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Old 07-07-2017, 06:36 PM   #7
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Quote:
Originally Posted by PointBreeze View Post
I'm 58 and still working. We paid off our mortgage last month (after just 9 years) and we have total savings of $1.5M. My partner in crime (PiC) is 73 and has been retired for 3 years. PiC has had two cancers and has heart disease and is in good shape right now, but I'm eager to retire so we can spend more quality time together in case the good health doesn't hold out.

PiC's SocSec and pension come to ~$27K/year.

I'm very cautious and want to keep at least $150K in cash to weather the inevitable stock market correction.

We can have a very good standard of living for $67K/year (after tax, and budgeting $14K/year for my health care until I'm 65, just in case). So it seems to me, if I retired today and withdrew about 3.33% from the $1.35M that's not in cash, then together with PiC's income we're good to go: $27K + $45K = $72K. Since I'm just 58 and have some longevity in my genes and good health now, I don't want to withdraw more than 3-3.5%.

Once I start taking SocSec (which at full retirement age in 9 years will be at least $31K), we'll need to withdraw only 1-2%. But then once PiC passes away (remember, 73 and bad health history), I'll have to fully support myself (and will lose about $400K of our savings to inheritances for PiC's kids from a previous marriage to boot).
Things to consider:
  • Do you get any of the pension after your partner's passing?
  • Is there any life insurance?
  • Do you both have long-term care insurance?
  • Will you want to keep your current residence (now or when you are alone), or will you want to move?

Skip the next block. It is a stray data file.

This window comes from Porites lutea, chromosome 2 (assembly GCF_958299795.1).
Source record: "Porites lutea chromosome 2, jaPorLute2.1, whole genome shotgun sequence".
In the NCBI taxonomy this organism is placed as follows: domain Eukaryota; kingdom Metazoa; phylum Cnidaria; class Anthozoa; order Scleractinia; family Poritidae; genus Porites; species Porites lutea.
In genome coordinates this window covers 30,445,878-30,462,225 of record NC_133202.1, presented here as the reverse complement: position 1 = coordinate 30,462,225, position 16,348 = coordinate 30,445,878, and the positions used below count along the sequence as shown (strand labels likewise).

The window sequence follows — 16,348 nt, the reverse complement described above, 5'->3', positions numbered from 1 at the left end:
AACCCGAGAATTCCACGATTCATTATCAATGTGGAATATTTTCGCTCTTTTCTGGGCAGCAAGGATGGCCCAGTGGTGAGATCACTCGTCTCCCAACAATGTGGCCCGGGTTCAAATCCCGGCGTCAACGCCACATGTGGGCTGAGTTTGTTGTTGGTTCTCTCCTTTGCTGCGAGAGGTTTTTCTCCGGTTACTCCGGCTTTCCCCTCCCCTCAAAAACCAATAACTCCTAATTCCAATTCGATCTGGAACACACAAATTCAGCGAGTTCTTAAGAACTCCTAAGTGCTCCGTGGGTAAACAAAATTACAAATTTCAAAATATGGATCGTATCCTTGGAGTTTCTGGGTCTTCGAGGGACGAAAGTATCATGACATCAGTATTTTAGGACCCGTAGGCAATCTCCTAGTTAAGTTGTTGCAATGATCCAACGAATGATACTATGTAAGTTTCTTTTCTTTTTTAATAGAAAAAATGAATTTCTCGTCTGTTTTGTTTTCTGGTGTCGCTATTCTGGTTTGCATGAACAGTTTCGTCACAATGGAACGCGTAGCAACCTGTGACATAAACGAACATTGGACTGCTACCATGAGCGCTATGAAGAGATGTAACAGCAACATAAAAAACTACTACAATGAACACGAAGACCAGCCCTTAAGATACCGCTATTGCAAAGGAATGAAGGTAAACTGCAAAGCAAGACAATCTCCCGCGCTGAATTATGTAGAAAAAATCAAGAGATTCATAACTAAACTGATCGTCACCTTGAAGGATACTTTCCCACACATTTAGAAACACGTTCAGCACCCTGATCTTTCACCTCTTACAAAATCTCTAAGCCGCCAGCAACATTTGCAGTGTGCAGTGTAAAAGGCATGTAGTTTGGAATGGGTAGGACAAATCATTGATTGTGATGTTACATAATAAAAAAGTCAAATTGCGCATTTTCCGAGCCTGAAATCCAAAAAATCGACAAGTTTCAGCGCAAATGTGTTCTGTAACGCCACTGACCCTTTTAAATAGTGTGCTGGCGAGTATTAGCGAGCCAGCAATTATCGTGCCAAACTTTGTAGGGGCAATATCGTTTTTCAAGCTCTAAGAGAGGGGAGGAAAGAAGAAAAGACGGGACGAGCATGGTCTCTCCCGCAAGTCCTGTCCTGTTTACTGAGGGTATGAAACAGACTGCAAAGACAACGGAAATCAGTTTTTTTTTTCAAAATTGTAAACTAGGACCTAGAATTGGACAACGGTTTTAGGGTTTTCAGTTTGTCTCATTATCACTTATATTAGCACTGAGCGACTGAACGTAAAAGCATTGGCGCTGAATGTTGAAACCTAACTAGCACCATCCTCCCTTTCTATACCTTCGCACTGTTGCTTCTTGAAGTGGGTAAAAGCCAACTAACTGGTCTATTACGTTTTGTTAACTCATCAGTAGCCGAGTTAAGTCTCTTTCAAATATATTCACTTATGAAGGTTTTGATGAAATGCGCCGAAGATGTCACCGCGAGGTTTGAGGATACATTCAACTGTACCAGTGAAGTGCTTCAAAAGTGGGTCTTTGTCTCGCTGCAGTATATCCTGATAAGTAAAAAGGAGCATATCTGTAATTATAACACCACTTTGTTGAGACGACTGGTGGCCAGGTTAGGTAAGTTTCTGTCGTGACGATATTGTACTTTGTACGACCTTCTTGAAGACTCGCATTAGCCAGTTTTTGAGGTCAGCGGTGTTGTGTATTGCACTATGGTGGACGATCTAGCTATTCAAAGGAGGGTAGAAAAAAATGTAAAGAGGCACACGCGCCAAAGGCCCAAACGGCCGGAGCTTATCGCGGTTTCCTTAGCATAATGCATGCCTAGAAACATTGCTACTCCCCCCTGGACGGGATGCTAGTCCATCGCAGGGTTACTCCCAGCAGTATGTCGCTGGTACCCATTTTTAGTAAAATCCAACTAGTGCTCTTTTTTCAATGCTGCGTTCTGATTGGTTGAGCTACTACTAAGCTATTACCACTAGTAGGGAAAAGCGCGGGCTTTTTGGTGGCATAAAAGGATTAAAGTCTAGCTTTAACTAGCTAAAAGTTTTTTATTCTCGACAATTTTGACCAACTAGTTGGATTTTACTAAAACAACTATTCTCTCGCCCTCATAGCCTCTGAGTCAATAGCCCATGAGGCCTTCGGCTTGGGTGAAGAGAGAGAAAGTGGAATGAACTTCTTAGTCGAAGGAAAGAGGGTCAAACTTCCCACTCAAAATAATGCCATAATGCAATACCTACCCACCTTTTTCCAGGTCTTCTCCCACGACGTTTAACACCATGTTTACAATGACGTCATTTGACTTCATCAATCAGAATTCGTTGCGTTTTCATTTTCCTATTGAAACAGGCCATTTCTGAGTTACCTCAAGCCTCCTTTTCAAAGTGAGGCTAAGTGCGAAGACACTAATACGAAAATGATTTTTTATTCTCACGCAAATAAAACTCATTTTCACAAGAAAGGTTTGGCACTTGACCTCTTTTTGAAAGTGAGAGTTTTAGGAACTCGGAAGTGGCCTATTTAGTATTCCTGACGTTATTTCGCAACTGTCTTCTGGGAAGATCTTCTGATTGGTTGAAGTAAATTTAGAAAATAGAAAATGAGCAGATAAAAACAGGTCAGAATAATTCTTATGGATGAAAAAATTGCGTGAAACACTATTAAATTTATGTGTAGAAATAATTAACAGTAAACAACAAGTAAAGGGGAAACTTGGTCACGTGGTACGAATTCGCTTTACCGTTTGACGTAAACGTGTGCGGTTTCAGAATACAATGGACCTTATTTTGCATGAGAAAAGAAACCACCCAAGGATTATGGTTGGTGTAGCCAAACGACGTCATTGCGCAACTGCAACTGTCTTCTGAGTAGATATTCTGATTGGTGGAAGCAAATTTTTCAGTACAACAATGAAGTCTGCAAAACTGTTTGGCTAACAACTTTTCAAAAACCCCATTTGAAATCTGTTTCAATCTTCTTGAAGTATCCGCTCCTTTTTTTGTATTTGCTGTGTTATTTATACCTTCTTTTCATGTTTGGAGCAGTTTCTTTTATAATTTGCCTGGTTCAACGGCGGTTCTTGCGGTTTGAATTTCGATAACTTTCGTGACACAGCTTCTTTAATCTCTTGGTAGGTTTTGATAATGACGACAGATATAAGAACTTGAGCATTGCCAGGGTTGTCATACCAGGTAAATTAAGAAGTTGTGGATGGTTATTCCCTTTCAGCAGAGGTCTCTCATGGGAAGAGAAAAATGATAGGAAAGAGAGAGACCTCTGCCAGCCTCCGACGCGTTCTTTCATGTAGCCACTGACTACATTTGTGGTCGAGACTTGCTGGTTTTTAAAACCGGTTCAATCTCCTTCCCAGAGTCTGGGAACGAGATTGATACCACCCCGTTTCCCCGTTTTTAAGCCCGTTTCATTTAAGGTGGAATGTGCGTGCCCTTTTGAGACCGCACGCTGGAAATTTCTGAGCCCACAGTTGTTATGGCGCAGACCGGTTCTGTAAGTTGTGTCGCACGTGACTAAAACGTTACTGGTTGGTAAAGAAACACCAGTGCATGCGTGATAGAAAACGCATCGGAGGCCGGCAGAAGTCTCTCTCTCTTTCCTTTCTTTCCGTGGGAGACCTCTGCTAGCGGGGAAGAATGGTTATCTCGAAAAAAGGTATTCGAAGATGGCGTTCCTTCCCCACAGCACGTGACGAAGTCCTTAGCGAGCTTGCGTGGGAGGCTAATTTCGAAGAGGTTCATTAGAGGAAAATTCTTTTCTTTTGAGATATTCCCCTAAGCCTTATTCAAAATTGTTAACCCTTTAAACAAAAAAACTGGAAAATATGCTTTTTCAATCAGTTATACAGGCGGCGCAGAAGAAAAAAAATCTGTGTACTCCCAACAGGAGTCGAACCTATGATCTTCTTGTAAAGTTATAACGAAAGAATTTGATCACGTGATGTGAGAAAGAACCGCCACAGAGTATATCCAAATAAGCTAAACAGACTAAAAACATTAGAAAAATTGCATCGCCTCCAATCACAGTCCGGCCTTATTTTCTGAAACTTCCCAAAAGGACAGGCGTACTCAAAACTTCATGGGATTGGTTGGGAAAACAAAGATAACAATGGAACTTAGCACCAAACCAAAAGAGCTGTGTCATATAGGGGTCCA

• Have you looked into (and run the numbers for) waiting until 70 to begin collecting your SocSec?
  • How are your $1.5M in savings invested?
  • Have you and your partner considered changing wills such that the children wait until you have both passed to claim their inheritance?
  • Have you considered how your partners needs will be met in the case where you pass first?
  • Have you considered the possibility of working part-time as a way to ease your financial worries?
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Old 07-22-2017, 02:47 PM   #8
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Run the scenario as PiC passes the day after you retire. (Hopefully PiC will live to be a 110, but figure out what you would do in that situation, and exactly what you would need to be comfortable.)
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Old 08-01-2017, 12:00 PM   #9
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Also keep in mind the real possibility that your PiC may not "drop dead" and instead require significant care that could impact your finances, your ability to work, or both. I'm not an expert by any stretch, but I understand that in the US, there are significant risks to a couple that are so far apart in age in terms of the older partner needing old-age care and the expected joint asset drawdown before medicaid kicks in.

What would your expenses be if it were just you? You may want to run a two-stage scenario of income vs. expenses -- the first stage with both of you still alive (and the $400K earmarked for inheritance IN the calculation) and the second stage with only you alive (and the $400K out of the picture).

You may find that you can retire now and be comfortable in stage one but not be comfortable in stage two. For example, going from a two to a one person household may only drop your expenses 25% but could drop household "income" by 50% (or more, depending on the exact circumstances). Of course most couples don't both die at the same exact time, but your very large spread in age virtually guarantees that the gap between PiC's death and yours will be a lot bigger than most.
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Old 08-01-2017, 12:11 PM   #10